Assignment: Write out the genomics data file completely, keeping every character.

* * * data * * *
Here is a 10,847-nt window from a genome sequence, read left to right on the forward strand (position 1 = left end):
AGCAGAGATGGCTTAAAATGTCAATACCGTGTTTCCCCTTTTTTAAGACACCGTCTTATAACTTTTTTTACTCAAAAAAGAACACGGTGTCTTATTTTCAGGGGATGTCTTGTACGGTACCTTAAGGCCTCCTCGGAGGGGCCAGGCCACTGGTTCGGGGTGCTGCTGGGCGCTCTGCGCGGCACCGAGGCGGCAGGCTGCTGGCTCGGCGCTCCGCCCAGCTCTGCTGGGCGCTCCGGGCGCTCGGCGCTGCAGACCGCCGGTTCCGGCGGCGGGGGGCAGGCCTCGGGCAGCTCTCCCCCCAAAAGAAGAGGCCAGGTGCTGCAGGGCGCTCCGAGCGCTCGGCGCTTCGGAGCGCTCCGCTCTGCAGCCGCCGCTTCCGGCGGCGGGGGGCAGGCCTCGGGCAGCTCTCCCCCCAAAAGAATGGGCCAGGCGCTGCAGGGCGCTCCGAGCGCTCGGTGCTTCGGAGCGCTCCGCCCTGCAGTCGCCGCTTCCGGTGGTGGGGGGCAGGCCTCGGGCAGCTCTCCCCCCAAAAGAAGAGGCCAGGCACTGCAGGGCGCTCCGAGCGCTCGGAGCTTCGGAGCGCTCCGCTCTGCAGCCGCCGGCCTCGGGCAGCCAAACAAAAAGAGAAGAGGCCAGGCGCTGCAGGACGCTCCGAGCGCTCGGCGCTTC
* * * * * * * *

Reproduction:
Here is a 10,847-nt window from a genome sequence, read left to right on the forward strand (position 1 = left end):
AGCAGAGATGGCTTAAAATGTCAATACCGTGTTTCCCCTTTTTTAAGACACCGTCTTATAACTTTTTTTACTCAAAAAAGAACACGGTGTCTTATTTTCAGGGGATGTCTTGTACGGTACCTTAAGGCCTCCTCGGAGGGGCCAGGCCACTGGTTCGGGGTGCTGCTGGGCGCTCTGCGCGGCACCGAGGCGGCAGGCTGCTGGCTCGGCGCTCCGCCCAGCTCTGCTGGGCGCTCCGGGCGCTCGGCGCTGCAGACCGCCGGTTCCGGCGGCGGGGGGCAGGCCTCGGGCAGCTCTCCCCCCAAAAGAAGAGGCCAGGTGCTGCAGGGCGCTCCGAGCGCTCGGCGCTTCGGAGCGCTCCGCTCTGCAGCCGCCGCTTCCGGCGGCGGGGGGCAGGCCTCGGGCAGCTCTCCCCCCAAAAGAATGGGCCAGGCGCTGCAGGGCGCTCCGAGCGCTCGGTGCTTCGGAGCGCTCCGCCCTGCAGTCGCCGCTTCCGGTGGTGGGGGGCAGGCCTCGGGCAGCTCTCCCCCCAAAAGAAGAGGCCAGGCACTGCAGGGCGCTCCGAGCGCTCGGAGCTTCGGAGCGCTCCGCTCTGCAGCCGCCGGCCTCGGGCAGCCAAACAAAAAGAGAAGAGGCCAGGCGCTGCAGGACGCTCCGAGCGCTCGGCGCTTC